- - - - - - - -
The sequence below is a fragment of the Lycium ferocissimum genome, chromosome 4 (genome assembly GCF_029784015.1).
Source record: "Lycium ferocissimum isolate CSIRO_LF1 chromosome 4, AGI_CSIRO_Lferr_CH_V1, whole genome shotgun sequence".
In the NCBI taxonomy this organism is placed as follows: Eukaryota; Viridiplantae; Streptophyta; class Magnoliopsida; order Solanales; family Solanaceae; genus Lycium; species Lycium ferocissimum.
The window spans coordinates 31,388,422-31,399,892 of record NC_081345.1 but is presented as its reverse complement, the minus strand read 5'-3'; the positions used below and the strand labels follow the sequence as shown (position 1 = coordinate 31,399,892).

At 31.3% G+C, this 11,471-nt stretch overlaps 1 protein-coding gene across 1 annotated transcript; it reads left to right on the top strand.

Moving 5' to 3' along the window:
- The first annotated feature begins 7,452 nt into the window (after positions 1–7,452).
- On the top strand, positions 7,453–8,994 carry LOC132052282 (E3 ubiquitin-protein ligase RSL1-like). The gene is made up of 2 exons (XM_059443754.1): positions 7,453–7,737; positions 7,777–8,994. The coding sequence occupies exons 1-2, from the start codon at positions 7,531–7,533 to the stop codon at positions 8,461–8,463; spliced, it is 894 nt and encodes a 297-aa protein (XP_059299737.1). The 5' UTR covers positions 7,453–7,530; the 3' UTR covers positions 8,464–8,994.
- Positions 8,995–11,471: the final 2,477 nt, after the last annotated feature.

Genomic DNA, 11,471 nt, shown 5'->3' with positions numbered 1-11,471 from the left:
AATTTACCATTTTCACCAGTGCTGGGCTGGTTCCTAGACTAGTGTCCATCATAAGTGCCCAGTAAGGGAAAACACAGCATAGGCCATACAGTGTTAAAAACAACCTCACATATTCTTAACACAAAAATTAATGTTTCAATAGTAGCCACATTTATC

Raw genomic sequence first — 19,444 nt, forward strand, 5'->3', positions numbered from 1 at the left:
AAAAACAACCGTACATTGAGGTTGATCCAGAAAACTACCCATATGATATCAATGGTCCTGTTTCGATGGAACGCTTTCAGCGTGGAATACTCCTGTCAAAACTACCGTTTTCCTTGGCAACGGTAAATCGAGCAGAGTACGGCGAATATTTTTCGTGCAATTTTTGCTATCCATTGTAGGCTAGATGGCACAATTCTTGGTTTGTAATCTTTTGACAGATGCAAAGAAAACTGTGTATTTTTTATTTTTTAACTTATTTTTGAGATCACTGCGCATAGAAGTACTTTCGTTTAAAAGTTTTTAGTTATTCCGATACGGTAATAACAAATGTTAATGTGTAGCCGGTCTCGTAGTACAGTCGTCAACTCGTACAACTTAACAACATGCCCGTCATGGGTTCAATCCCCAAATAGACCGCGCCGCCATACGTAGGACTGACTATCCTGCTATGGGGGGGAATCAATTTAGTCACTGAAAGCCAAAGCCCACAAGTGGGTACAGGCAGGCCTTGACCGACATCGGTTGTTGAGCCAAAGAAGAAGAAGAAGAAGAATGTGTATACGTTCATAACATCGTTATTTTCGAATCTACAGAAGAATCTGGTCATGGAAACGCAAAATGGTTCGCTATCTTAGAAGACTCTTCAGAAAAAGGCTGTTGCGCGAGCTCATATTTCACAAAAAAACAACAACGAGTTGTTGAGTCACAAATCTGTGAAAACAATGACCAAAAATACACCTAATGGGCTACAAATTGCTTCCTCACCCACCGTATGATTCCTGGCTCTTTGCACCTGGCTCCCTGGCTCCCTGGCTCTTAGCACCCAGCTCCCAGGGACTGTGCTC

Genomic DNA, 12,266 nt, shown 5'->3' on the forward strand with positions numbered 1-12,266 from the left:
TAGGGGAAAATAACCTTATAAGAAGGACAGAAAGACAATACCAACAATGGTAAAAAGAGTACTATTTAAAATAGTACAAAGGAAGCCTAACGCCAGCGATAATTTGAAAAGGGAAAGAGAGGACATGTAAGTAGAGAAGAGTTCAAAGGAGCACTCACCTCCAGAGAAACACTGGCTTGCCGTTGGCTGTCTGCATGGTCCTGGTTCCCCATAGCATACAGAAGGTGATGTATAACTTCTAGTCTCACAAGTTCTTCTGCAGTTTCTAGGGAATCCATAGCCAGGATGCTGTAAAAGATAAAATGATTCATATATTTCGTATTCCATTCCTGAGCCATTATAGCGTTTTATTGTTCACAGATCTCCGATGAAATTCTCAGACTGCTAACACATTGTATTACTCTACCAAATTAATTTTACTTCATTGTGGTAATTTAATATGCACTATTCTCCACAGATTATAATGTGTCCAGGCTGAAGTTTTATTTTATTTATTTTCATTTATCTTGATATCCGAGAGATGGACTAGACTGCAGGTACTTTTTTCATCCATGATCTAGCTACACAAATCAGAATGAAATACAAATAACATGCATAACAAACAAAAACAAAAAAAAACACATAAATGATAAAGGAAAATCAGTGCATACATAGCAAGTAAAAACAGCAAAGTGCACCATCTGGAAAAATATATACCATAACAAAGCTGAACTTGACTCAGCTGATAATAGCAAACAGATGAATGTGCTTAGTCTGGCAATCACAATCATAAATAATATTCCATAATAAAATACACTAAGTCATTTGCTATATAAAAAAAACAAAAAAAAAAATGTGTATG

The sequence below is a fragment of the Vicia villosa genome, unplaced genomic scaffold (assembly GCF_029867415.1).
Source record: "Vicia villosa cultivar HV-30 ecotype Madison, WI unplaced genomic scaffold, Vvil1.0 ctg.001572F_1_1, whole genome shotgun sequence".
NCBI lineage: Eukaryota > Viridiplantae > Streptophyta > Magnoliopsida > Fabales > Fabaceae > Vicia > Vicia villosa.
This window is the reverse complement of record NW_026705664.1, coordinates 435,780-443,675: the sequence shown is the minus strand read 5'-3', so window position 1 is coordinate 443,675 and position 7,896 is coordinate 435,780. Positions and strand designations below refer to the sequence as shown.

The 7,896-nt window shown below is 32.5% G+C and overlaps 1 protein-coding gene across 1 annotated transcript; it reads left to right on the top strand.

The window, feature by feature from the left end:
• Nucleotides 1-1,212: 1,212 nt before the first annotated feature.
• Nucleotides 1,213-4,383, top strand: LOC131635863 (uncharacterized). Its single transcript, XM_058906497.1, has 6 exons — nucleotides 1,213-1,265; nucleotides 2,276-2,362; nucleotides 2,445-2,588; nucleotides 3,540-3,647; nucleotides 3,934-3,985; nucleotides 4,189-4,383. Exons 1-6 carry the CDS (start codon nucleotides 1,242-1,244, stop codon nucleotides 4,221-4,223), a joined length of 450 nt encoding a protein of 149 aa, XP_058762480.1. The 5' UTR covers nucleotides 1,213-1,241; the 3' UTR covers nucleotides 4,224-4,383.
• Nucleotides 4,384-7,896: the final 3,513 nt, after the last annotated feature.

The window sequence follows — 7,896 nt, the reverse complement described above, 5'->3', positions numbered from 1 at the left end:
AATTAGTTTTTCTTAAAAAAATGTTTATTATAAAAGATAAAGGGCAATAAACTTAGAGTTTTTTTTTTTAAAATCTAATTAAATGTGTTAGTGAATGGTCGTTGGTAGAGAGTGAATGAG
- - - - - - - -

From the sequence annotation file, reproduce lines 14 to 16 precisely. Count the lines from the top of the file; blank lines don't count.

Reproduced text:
Genomic DNA, 12,266 nt, shown 5'->3' on the forward strand with positions numbered 1-12,266 from the left:
TAGGGGAAAATAACCTTATAAGAAGGACAGAAAGACAATACCAACAATGGTAAAAAGAGTACTATTTAAAATAGTACAAAGGAAGCCTAACGCCAGCGATAATTTGAAAAGGGAAAGAGAGGACATGTAAGTAGAGAAGAGTTCAAAGGAGCACTCACCTCCAGAGAAACACTGGCTTGCCGTTGGCTGTCTGCATGGTCCTGGTTCCCCATAGCATACAGAAGGTGATGTATAACTTCTAGTCTCACAAGTTCTTCTGCAGTTTCTAGGGAATCCATAGCCAGGATGCTGTAAAAGATAAAATGATTCATATATTTCGTATTCCATTCCTGAGCCATTATAGCGTTTTATTGTTCACAGATCTCCGATGAAATTCTCAGACTGCTAACACATTGTATTACTCTACCAAATTAATTTTACTTCATTGTGGTAATTTAATATGCACTATTCTCCACAGATTATAATGTGTCCAGGCTGAAGTTTTATTTTATTTATTTTCATTTATCTTGATATCCGAGAGATGGACTAGACTGCAGGTACTTTTTTCATCCATGATCTAGCTACACAAATCAGAATGAAATACAAATAACATGCATAACAAACAAAAACAAAAAAAAACACATAAATGATAAAGGAAAATCAGTGCATACATAGCAAGTAAAAACAGCAAAGTGCACCATCTGGAAAAATATATACCATAACAAAGCTGAACTTGACTCAGCTGATAATAGCAAACAGATGAATGTGCTTAGTCTGGCAATCACAATCATAAATAATATTCCATAATAAAATACACTAAGTCATTTGCTATATAAAAAAAACAAAAAAAAAAATGTGTATG

The sequence below is a fragment of the Vicia villosa genome, unplaced genomic scaffold (assembly GCF_029867415.1).